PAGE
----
Show me where the appearance of design in anything we see around us where we can validate the source is NOT from an intelligent source. Otherwise you are grasping at straws and making empty claims. Hint: molecular arrangement doesn’t count. So you can’t use a snowflake being hexagonal as an argument. It is random but following a chemical pattern. Show me how it can randomly do something OTHER than its chemical six-sided makeup requires and you might have something to discuss.

        • Bob Seidensticker

          dismiss all of the claims I made.

          That which is presented without evidence can be dismissed without evidence.

          none of that is very strong refutation.

          Then here’s one: evolution explains where complexity that isn’t designed comes from. And it’s the scientific consensus. Sweet!

          I know you credit yourself with whatever it takes to dismiss the scientific consensus without pangs of conscience or logic. So my response will mean nothing to you. Nevertheless, I wanted to answer your request.

          And, of course, you’ve got to wrestle with the challenge of explaining where God came from. Pretty complex, I imagine, if he can create the entire universe.

      • Jeevan Sivasubramaniam

        This “order” you speak of was not created magically but happened because all that did not fit died out — which is evolution. It’s not like a divine hand created things and BAM! Forget vestigial organs — is it easier to believe that God intended for 12-year old girls to become pregnant or that the same genetic programming that allowed for rapid maturity in other species also functions in humans, except humans don’t have physical and mental maturity when they are able to become pregnant because evolution is imperfect and not all components evolve at the same pace.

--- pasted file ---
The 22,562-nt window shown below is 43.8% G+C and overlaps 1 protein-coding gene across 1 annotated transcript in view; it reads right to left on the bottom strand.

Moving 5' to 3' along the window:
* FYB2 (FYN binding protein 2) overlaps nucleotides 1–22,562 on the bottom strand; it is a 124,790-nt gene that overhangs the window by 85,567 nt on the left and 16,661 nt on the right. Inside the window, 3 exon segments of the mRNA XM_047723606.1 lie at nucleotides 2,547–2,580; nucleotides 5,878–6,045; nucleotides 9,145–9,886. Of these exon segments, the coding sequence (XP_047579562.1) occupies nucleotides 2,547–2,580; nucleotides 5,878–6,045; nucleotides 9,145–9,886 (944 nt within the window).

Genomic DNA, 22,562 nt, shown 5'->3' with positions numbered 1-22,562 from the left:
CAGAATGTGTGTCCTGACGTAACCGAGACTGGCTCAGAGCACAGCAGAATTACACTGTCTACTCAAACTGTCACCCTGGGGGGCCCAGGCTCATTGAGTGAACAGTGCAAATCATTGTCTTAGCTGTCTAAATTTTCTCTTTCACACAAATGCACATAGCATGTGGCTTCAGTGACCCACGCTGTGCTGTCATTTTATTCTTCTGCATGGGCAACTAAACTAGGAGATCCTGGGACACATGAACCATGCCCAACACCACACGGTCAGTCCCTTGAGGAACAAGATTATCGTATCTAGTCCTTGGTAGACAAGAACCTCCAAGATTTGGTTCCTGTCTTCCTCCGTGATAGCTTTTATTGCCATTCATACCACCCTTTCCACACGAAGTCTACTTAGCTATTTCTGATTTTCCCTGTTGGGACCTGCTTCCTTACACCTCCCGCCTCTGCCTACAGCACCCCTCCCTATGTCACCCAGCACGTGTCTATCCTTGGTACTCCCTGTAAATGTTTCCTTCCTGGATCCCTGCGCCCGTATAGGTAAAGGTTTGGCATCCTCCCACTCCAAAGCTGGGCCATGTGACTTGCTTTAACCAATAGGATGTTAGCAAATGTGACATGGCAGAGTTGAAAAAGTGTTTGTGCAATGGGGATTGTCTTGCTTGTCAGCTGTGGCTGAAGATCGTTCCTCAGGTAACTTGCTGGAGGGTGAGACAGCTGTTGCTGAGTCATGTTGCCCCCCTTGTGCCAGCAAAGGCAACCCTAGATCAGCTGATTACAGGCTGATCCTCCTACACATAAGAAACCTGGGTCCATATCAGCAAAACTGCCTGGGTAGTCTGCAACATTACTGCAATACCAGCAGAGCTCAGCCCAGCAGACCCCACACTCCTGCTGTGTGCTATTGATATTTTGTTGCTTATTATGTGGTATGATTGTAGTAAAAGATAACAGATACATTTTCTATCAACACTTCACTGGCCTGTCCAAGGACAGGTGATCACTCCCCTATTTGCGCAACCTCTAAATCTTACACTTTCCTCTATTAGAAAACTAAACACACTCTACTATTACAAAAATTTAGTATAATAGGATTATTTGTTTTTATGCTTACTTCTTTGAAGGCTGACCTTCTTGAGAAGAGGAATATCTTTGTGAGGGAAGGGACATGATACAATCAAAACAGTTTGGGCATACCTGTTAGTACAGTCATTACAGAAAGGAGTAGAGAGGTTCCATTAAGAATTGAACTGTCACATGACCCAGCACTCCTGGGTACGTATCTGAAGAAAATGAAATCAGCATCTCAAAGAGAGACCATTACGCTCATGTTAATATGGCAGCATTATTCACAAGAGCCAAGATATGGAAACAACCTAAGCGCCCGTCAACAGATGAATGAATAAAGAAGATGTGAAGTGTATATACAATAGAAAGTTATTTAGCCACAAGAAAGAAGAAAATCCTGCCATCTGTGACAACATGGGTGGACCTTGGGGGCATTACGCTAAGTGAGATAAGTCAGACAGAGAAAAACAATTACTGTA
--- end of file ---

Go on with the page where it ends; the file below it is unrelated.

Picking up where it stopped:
• Rick T

          And what’s your proof that evolution did any of that?

        • Bob Seidensticker

          Rick:

          Science never has proof for anything. Math and logic, yes, but never science.

  • Jeevan Sivasubramaniam

    @Rick, your argument makes sense up to a point. Theists always point out the incredible complexity and beauty of the natural world and the universe as God’s calling card but never stop to address things in the human body alone: why do we have an appendix? A coccyx? Or any of the other 101 useless body parts left over from evolution? Why can little girls become pregnant at 12? How is it that our own body often turns against us as in the case of cancers? For all the beauty and complexity in the world, there are also a number of illogical self-destruct buttons built into almost all of them — why?